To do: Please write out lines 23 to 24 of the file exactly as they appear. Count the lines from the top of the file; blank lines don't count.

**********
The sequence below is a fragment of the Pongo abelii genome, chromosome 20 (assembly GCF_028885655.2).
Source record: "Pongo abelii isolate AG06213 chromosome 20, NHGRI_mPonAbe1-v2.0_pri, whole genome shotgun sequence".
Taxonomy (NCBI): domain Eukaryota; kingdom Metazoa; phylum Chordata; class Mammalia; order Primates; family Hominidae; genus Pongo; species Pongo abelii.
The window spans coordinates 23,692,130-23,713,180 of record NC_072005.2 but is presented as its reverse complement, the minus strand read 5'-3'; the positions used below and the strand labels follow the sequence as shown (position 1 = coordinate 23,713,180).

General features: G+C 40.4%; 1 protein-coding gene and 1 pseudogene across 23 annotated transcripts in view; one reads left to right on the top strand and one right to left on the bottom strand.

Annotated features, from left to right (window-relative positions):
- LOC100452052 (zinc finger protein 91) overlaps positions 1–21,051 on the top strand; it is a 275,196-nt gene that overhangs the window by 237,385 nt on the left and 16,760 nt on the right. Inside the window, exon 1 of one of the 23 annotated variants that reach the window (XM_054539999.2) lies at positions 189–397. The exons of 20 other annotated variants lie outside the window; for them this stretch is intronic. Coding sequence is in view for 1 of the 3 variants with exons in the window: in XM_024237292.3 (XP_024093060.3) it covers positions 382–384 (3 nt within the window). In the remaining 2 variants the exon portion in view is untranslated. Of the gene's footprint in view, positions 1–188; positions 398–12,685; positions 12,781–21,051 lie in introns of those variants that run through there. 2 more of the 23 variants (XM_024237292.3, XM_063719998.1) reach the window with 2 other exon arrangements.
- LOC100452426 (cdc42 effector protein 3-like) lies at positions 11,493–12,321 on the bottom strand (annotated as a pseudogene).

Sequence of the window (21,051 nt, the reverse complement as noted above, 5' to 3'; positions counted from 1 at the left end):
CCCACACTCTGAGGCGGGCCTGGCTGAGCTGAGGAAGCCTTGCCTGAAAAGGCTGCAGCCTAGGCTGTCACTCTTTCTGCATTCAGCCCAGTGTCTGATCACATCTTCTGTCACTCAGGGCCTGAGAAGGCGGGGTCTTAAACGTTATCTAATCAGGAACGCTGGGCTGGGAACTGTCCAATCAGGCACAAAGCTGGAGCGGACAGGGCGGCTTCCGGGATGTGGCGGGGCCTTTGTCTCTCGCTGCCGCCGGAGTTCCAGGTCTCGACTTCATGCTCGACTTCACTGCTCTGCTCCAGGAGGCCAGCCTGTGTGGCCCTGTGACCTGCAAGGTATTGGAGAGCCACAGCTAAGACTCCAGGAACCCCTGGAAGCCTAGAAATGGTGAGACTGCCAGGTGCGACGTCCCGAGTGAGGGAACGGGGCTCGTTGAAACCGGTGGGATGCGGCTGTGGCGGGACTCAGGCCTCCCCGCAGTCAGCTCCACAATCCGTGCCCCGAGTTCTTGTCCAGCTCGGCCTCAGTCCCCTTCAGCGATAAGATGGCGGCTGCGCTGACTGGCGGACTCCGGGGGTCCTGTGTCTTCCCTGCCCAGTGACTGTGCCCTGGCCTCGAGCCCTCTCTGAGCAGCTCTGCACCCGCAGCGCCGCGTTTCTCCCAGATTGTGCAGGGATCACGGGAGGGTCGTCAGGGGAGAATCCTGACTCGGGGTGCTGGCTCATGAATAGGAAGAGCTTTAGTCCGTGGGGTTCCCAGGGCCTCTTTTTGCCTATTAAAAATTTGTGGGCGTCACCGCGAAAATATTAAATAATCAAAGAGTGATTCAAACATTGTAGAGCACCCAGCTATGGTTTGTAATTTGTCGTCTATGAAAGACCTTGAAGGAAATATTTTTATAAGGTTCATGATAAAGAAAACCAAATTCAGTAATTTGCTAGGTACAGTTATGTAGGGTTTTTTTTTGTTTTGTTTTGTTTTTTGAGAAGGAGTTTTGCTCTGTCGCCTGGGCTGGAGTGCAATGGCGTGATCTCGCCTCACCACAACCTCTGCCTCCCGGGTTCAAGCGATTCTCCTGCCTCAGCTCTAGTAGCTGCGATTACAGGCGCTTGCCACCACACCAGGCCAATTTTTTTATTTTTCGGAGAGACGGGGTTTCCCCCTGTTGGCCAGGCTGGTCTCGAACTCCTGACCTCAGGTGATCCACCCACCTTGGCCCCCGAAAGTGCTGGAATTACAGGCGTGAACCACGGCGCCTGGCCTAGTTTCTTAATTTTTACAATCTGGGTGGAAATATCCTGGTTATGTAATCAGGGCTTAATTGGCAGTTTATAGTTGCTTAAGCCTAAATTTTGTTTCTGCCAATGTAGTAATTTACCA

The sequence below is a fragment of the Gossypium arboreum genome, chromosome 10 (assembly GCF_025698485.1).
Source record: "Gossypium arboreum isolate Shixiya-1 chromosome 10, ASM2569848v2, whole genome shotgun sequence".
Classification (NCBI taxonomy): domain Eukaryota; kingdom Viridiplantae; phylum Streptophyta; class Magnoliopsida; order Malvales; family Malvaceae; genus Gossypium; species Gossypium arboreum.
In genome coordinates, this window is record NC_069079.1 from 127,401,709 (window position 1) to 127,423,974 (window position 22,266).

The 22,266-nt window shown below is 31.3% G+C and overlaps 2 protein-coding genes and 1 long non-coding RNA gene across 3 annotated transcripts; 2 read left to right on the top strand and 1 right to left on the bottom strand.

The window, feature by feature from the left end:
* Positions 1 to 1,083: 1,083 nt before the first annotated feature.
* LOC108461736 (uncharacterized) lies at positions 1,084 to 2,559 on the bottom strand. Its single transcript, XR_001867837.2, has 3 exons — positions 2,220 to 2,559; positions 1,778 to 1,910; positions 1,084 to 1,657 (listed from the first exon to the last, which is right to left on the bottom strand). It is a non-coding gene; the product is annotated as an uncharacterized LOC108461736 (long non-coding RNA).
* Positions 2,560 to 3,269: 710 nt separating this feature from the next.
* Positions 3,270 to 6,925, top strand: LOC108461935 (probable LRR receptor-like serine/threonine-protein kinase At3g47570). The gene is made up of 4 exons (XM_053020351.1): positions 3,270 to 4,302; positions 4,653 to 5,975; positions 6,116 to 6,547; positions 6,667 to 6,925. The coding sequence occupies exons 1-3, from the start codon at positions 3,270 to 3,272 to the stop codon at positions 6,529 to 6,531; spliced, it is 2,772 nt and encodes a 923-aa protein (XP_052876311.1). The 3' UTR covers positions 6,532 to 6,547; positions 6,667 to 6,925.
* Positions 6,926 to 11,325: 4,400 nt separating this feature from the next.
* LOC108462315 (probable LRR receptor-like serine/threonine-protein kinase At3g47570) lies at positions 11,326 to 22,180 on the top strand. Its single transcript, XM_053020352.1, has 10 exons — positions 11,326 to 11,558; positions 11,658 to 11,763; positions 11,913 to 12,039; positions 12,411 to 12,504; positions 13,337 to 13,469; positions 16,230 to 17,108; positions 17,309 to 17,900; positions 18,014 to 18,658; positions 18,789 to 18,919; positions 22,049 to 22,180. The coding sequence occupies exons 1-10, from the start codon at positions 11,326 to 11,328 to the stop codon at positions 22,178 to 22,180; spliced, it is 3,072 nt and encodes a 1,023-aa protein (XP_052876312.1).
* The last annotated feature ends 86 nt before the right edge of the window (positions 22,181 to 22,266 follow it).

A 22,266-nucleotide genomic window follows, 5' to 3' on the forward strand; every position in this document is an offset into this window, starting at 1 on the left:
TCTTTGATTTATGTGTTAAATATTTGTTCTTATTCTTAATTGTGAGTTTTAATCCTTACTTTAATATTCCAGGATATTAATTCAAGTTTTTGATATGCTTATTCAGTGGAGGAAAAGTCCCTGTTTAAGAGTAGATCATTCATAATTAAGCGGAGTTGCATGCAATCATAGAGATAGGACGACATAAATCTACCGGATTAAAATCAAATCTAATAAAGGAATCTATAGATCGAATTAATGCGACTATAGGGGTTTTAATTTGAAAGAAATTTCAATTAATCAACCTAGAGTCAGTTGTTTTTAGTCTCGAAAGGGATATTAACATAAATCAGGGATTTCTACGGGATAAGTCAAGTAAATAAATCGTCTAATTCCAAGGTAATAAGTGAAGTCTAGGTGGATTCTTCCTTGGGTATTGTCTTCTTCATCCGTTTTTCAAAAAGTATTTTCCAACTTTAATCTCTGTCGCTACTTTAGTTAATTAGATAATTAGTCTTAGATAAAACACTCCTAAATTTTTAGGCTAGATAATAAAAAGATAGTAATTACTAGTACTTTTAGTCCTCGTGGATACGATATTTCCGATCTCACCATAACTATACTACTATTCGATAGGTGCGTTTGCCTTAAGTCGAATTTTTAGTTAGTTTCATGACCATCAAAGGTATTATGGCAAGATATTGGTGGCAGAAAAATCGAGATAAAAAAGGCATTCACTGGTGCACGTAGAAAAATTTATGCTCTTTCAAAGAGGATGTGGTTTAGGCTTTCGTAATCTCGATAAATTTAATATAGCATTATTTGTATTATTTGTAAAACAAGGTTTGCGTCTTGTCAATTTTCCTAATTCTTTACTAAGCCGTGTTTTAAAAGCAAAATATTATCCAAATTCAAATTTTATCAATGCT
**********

* The last annotated feature ends 86 nt before the right edge of the window (positions 22,181 to 22,266 follow it).

A 22,266-nucleotide genomic window follows, 5' to 3' on the forward strand; every position in this document is an offset into this window, starting at 1 on the left: